As workforce recruitment and retention are vital, MHIRJ is currently running a campaign to increase its team to accommodate all the business that it is taking on. The campaign, with the theme “Live your best life”, shows actual employees of MHIRJ to inspire and motivate aviation technicians to join MHIRJ service centers in Tucson, AZ, and Bridgeport, West Virginia (WV).


Driven by an unwavering commitment to world-class customer support, MHIRJ offers a full range of maintenance services around the globe.

One of the greatest success stories for the business in recent years is the development and impressive evolution of its component repair and overhaul (CR&O) capabilities.

“In just two years, we have more than tripled the revenue of that section of the business. That’s a massive expansion, and it shows that when we focus and target a market we want to go after using the infrastructure we have, we can do a good job and quickly gain market share,” Mitchell excites.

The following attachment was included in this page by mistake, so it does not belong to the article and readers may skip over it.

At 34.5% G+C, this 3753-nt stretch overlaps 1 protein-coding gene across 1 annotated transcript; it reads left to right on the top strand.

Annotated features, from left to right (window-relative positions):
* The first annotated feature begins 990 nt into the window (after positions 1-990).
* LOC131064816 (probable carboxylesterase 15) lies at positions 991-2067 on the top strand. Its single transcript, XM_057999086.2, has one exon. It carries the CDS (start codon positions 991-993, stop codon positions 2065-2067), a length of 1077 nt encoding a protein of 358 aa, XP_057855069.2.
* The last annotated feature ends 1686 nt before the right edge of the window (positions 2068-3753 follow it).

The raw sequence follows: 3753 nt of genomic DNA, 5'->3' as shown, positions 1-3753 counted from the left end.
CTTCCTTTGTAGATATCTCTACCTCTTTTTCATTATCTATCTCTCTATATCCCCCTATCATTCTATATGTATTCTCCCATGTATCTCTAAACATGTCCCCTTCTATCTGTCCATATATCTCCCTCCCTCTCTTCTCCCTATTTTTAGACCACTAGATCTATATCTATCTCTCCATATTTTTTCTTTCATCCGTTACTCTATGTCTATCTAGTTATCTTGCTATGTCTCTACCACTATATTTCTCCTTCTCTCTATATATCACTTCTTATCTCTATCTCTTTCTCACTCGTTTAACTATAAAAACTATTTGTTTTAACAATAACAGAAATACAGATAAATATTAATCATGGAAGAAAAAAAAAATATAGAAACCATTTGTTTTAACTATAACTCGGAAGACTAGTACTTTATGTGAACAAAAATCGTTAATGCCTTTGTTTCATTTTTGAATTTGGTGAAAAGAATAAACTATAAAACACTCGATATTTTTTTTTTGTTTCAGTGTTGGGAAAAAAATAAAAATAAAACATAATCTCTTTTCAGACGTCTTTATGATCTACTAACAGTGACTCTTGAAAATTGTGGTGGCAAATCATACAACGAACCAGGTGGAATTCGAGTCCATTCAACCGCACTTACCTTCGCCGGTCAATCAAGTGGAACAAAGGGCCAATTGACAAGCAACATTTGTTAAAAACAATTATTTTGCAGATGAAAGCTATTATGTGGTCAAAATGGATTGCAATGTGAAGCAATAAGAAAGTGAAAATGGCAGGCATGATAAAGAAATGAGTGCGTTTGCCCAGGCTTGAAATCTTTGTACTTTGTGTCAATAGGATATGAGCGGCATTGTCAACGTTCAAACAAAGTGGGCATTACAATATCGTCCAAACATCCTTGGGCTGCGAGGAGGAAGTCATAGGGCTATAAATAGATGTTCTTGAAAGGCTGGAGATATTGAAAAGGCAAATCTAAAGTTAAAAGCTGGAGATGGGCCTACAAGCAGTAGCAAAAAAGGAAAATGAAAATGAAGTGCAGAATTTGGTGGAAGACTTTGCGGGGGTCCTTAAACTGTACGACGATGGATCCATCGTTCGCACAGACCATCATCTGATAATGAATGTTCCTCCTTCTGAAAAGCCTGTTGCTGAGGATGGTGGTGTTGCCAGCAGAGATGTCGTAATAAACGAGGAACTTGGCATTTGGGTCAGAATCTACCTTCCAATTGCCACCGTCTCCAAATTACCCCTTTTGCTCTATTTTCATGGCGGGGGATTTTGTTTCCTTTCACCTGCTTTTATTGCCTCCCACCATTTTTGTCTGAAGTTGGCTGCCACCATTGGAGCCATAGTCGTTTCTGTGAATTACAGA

“We are now actively looking for ways to expand that business to other CRJ Series systems, and perhaps beyond.”

MHIRJ relies on over 50 years of experience in complex composite and metallic aerostructures to do what is right for its customers. Today, the company offers a broad portfolio of services on engine nacelles, thrust reversers, flight controls, electrical wiring, inlets, exhausts, and door repairs for its supported aircraft types.

Furthermore, MHIRJ’s highly skilled technicians restore its clients’ components to a serviceable standard by providing component inspection, repair and refurbishment, component service bulletin incorporation, non-destructive testing (NDT), warranty services, and full-paint refurbishment offerings.